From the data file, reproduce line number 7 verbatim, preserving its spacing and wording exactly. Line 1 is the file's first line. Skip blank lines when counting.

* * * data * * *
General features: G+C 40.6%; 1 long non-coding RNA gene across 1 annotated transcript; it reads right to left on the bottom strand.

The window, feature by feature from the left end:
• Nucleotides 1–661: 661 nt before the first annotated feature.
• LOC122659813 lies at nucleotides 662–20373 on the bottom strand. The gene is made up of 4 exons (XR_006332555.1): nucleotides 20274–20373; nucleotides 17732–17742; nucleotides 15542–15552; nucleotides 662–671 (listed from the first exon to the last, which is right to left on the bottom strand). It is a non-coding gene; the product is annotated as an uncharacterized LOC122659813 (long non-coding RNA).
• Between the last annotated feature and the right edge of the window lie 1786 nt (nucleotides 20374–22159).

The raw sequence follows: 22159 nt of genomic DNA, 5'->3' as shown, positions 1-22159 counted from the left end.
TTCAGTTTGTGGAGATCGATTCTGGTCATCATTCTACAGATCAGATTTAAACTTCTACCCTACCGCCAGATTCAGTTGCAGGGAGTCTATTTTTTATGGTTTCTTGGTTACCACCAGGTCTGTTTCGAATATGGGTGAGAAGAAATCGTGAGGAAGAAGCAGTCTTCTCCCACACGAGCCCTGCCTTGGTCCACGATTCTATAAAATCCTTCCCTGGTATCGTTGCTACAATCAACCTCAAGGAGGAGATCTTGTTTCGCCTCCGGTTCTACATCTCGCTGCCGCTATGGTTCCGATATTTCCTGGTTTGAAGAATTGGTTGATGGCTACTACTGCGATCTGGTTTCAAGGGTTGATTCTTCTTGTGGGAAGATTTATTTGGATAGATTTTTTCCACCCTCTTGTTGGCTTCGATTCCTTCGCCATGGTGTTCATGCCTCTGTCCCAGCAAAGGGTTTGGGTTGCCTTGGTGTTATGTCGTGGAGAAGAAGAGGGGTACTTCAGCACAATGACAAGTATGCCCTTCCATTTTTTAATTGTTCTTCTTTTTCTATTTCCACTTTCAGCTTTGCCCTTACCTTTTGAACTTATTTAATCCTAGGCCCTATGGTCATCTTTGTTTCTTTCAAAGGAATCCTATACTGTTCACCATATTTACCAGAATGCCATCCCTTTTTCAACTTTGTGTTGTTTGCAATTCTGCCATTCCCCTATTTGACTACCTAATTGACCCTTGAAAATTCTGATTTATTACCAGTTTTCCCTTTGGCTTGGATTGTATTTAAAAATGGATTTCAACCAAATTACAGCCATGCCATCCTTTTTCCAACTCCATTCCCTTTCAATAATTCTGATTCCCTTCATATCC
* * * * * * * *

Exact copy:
TTCAGTTTGTGGAGATCGATTCTGGTCATCATTCTACAGATCAGATTTAAACTTCTACCCTACCGCCAGATTCAGTTGCAGGGAGTCTATTTTTTATGGTTTCTTGGTTACCACCAGGTCTGTTTCGAATATGGGTGAGAAGAAATCGTGAGGAAGAAGCAGTCTTCTCCCACACGAGCCCTGCCTTGGTCCACGATTCTATAAAATCCTTCCCTGGTATCGTTGCTACAATCAACCTCAAGGAGGAGATCTTGTTTCGCCTCCGGTTCTACATCTCGCTGCCGCTATGGTTCCGATATTTCCTGGTTTGAAGAATTGGTTGATGGCTACTACTGCGATCTGGTTTCAAGGGTTGATTCTTCTTGTGGGAAGATTTATTTGGATAGATTTTTTCCACCCTCTTGTTGGCTTCGATTCCTTCGCCATGGTGTTCATGCCTCTGTCCCAGCAAAGGGTTTGGGTTGCCTTGGTGTTATGTCGTGGAGAAGAAGAGGGGTACTTCAGCACAATGACAAGTATGCCCTTCCATTTTTTAATTGTTCTTCTTTTTCTATTTCCACTTTCAGCTTTGCCCTTACCTTTTGAACTTATTTAATCCTAGGCCCTATGGTCATCTTTGTTTCTTTCAAAGGAATCCTATACTGTTCACCATATTTACCAGAATGCCATCCCTTTTTCAACTTTGTGTTGTTTGCAATTCTGCCATTCCCCTATTTGACTACCTAATTGACCCTTGAAAATTCTGATTTATTACCAGTTTTCCCTTTGGCTTGGATTGTATTTAAAAATGGATTTCAACCAAATTACAGCCATGCCATCCTTTTTCCAACTCCATTCCCTTTCAATAATTCTGATTCCCTTCATATCC